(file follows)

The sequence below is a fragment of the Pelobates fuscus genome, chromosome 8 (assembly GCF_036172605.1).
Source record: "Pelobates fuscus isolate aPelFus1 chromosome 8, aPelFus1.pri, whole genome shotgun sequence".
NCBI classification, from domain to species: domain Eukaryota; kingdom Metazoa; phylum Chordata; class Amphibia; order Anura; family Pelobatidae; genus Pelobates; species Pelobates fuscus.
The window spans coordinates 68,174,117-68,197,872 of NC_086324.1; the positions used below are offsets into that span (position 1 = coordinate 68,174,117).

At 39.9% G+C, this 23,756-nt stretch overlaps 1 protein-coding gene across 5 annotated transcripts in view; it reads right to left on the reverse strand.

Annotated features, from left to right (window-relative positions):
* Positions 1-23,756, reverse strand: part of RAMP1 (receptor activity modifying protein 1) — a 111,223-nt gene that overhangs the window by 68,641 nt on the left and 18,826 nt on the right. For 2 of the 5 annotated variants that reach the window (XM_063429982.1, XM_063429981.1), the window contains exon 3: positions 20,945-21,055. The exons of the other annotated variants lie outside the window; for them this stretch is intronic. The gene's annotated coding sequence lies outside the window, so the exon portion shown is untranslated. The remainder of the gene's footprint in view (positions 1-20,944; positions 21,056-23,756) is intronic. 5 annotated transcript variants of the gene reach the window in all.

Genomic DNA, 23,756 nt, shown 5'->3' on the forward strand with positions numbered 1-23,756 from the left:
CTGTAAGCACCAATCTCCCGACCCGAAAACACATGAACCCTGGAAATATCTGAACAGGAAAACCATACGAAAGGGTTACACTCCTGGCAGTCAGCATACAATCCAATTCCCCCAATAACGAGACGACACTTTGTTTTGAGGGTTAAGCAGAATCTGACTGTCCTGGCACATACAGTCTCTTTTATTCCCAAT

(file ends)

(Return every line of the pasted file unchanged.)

The sequence below is a fragment of the Pelobates fuscus genome, chromosome 8 (assembly GCF_036172605.1).
Source record: "Pelobates fuscus isolate aPelFus1 chromosome 8, aPelFus1.pri, whole genome shotgun sequence".
NCBI classification, from domain to species: domain Eukaryota; kingdom Metazoa; phylum Chordata; class Amphibia; order Anura; family Pelobatidae; genus Pelobates; species Pelobates fuscus.
The window spans coordinates 68,174,117-68,197,872 of NC_086324.1; the positions used below are offsets into that span (position 1 = coordinate 68,174,117).

At 39.9% G+C, this 23,756-nt stretch overlaps 1 protein-coding gene across 5 annotated transcripts in view; it reads right to left on the reverse strand.

Annotated features, from left to right (window-relative positions):
* Positions 1-23,756, reverse strand: part of RAMP1 (receptor activity modifying protein 1) — a 111,223-nt gene that overhangs the window by 68,641 nt on the left and 18,826 nt on the right. For 2 of the 5 annotated variants that reach the window (XM_063429982.1, XM_063429981.1), the window contains exon 3: positions 20,945-21,055. The exons of the other annotated variants lie outside the window; for them this stretch is intronic. The gene's annotated coding sequence lies outside the window, so the exon portion shown is untranslated. The remainder of the gene's footprint in view (positions 1-20,944; positions 21,056-23,756) is intronic. 5 annotated transcript variants of the gene reach the window in all.

Genomic DNA, 23,756 nt, shown 5'->3' on the forward strand with positions numbered 1-23,756 from the left:
CTGTAAGCACCAATCTCCCGACCCGAAAACACATGAACCCTGGAAATATCTGAACAGGAAAACCATACGAAAGGGTTACACTCCTGGCAGTCAGCATACAATCCAATTCCCCCAATAACGAGACGACACTTTGTTTTGAGGGTTAAGCAGAATCTGACTGTCCTGGCACATACAGTCTCTTTTATTCCCAAT